Critical part of cultivation is careful cutting
There are always more ways to prune expenditure, writes Nina Hendy.
Slashing costs is a favourite pastime of business owners as the new financial year rolls around, with most businesses able to reduce costs by about 18 per cent, according to Expense Reduction Analysts.
Immediate savings are commonly found in electricity, insurance, telecommunications, office supplies and recruitment, ERA general manager Brett Coulston says.
Here are five tips for cost cutting.
Make sure everyone wants to save money
Introducing capital expenditure forms can be a great move for a small business. A capital expenditure form that must be signed by the business owner before any purchases over a certain amount are made can limit spending greatly.
Overseeing travel costs is important, as even costs on interstate trips can vary greatly.
Oscar de Vries, founder of natural shaving range Oscar Natural, began exporting his products to Europe last year, which means regular travel. But he has found a way to keep costs down. "Return airfares out of London or Amsterdam can be 30 to 40 per cent cheaper than buying return originating in Australia."
Control the supply chain
Dean Ramler operates in the furniture industry and managed to cut costs by eliminating most of the traditional middlemen in the supply chain. The founder and chief executive of Milan Direct delivers furniture direct from the manufacturing floor to the customer. "As such, we have tight control over all stages of the supply chain. It's also a very efficient way to do business."
Shane and Eugenie Pepper also reassessed the supply chain, negotiating better prices with manufacturers when taking over the family business, Plum baby and children's fashion, two years ago. The business was no longer profitable, so slashing costs was the only way, Shane Pepper says.
"We also negotiated better rates with the freight company and switched many suppliers. We are now profitable and our sales have doubled in the past year," he says.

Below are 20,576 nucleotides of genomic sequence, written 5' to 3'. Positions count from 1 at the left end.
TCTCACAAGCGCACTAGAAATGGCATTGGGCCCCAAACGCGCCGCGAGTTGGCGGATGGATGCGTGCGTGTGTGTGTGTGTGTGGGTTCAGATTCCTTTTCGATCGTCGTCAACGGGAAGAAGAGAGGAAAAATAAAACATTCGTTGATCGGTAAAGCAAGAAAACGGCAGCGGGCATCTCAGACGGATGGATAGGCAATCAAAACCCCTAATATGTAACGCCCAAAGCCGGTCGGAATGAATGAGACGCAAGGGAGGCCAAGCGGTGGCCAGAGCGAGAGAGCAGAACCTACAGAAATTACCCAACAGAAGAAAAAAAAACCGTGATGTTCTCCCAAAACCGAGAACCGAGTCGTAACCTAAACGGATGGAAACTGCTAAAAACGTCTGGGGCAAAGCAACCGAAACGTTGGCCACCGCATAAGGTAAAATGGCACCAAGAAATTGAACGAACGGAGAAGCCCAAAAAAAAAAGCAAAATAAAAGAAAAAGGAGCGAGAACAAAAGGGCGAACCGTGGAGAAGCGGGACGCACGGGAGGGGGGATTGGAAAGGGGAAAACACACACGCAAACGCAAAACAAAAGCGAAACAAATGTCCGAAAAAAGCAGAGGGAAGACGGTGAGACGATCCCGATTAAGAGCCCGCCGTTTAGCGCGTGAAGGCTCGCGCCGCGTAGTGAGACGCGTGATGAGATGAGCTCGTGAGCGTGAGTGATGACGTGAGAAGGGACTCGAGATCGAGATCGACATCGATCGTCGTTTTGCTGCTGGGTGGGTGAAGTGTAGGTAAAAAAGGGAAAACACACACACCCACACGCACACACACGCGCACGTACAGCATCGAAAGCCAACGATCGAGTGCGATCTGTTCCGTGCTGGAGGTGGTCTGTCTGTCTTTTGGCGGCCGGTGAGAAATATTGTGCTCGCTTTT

There's a whole host of tools, apps and software hitting the market to keep the transition to a paperless business smoother than ever before. The move can also save a business a surprising amount of money.
The owner of national online retailer Cheap Sheds, Krisztian Panczel, says he would never go back after converting to paperless in 2008. Employees aren't required to print documents and everything is done and stored in the cloud.
Panczel says being paperless saves thousands of dollars - but there are other advantages.
"Being a paperless company also improves your standing with customers concerned about the environment. It's a way to connect with them and show that we're also working towards a brighter future."
Outsourcing back-office processes to the Philippines was the only way to keep moving firm MiniMovers out of financial strife. The company was struggling after the global financial crisis as people stayed put in growing numbers.
Business founder Mike O'Hagan says big changes were the only way, and set about outsourcing marketing, some general administration and customer service roles to Manila.
"Outsourcing meant we could offer better customer service and improve our marketing plans. By doing this, we restored profit and in turn saved hundreds of jobs here in Australia."
Having already organised office space in swanky Darlinghurst, Rohan Gamble was keen to do the office fitout as cheaply as he could for his business, financial information site Mozo. He turned to eBay and used office furniture stores.
"We fitted out Mozo so cheaply our auditors queried the amount. We had a fully furnished office, including the boardroom, for $1100."
Ask questions of all suppliers, because prices are often set based on what the market will pay, as opposed to what a product is actually worth, Coulston says.
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